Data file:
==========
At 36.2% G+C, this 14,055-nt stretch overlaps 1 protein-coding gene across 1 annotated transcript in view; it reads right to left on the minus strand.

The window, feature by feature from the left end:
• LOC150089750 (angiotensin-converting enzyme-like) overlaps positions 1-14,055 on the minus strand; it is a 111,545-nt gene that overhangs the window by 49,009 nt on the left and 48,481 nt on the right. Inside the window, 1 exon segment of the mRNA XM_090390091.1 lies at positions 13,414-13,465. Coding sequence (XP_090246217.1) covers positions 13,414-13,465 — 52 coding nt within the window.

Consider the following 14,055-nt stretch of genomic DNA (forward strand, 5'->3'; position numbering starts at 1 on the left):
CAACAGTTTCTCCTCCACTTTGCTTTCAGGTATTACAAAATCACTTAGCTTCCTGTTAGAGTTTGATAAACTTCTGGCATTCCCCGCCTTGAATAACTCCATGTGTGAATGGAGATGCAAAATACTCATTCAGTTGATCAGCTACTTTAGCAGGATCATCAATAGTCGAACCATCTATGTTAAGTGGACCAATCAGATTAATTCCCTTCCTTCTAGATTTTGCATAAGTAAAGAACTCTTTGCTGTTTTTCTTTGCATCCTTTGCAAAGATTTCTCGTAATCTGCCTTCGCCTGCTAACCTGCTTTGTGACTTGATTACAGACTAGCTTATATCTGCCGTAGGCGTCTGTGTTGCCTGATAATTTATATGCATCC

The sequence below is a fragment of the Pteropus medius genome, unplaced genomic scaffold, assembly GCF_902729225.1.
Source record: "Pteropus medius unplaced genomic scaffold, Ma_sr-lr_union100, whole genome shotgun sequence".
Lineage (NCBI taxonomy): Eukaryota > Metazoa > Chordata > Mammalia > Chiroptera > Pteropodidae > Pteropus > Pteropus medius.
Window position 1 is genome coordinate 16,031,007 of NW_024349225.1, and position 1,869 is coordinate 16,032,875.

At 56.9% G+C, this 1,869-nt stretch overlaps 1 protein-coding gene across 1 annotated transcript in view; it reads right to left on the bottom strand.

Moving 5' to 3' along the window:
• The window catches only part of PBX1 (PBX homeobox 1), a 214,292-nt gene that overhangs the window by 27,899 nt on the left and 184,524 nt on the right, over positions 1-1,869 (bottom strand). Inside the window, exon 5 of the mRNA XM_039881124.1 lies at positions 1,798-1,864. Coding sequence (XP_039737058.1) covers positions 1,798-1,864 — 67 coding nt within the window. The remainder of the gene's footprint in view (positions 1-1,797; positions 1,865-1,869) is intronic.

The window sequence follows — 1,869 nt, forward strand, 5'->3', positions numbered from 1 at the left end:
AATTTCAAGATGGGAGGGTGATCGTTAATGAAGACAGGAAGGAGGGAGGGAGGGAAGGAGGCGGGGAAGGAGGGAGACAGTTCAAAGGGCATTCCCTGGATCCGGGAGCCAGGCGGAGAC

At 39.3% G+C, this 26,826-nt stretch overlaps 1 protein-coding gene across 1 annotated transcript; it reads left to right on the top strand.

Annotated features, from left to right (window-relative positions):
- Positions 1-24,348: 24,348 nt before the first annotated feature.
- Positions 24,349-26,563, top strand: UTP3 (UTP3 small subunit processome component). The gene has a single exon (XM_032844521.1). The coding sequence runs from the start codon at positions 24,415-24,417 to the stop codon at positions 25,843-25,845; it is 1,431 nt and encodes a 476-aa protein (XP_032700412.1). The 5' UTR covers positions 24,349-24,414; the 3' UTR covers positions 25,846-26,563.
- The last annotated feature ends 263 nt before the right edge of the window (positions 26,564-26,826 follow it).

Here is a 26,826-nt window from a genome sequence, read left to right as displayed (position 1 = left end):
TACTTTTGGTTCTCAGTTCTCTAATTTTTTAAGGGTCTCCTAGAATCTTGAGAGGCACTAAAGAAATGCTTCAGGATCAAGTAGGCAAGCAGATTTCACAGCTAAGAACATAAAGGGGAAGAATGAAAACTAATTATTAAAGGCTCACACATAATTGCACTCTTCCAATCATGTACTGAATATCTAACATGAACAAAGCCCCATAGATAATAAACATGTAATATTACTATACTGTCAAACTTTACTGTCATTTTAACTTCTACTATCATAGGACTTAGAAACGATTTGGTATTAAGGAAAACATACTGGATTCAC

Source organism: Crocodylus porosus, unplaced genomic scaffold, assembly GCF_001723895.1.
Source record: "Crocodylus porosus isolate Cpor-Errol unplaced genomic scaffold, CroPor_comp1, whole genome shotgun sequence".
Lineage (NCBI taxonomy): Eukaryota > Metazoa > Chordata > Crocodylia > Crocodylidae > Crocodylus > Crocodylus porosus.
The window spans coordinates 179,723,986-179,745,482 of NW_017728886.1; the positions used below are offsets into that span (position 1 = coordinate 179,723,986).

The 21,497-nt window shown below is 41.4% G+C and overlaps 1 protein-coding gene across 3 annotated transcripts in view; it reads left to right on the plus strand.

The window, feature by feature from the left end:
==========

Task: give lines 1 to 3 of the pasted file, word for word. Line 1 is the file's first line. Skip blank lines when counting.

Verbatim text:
At 36.2% G+C, this 14,055-nt stretch overlaps 1 protein-coding gene across 1 annotated transcript in view; it reads right to left on the minus strand.

The window, feature by feature from the left end:
• LOC150089750 (angiotensin-converting enzyme-like) overlaps positions 1-14,055 on the minus strand; it is a 111,545-nt gene that overhangs the window by 49,009 nt on the left and 48,481 nt on the right. Inside the window, 1 exon segment of the mRNA XM_090390091.1 lies at positions 13,414-13,465. Coding sequence (XP_090246217.1) covers positions 13,414-13,465 — 52 coding nt within the window.